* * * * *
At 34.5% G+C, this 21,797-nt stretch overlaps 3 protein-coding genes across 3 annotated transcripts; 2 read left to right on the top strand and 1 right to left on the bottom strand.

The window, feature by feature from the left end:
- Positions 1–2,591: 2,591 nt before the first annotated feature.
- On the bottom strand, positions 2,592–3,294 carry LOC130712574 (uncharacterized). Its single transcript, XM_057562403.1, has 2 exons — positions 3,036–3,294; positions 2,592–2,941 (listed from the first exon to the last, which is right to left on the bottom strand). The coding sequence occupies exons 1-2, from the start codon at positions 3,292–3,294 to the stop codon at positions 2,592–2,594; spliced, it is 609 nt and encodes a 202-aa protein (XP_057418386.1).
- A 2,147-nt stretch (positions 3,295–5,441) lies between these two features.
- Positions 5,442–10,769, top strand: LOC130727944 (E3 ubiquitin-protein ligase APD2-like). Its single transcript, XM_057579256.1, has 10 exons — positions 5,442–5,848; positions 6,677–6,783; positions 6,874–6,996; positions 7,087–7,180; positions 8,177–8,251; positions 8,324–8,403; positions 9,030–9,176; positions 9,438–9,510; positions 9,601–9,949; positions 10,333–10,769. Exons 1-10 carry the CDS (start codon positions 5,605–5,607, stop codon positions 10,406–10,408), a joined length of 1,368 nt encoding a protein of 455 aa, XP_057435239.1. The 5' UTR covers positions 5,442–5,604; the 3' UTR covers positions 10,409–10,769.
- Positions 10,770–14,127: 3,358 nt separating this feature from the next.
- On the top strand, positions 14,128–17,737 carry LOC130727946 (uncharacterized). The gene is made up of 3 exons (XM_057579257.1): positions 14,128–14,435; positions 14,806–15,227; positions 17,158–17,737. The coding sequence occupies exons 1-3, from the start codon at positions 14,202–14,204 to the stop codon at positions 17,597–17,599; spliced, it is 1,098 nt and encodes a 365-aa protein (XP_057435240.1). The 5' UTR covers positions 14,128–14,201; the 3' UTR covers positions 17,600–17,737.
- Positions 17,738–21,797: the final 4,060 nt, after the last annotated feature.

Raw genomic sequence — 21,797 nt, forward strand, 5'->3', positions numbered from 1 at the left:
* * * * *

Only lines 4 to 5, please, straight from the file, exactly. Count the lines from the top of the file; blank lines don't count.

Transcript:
- On the bottom strand, positions 2,592–3,294 carry LOC130712574 (uncharacterized). Its single transcript, XM_057562403.1, has 2 exons — positions 3,036–3,294; positions 2,592–2,941 (listed from the first exon to the last, which is right to left on the bottom strand). The coding sequence occupies exons 1-2, from the start codon at positions 3,292–3,294 to the stop codon at positions 2,592–2,594; spliced, it is 609 nt and encodes a 202-aa protein (XP_057418386.1).
- A 2,147-nt stretch (positions 3,295–5,441) lies between these two features.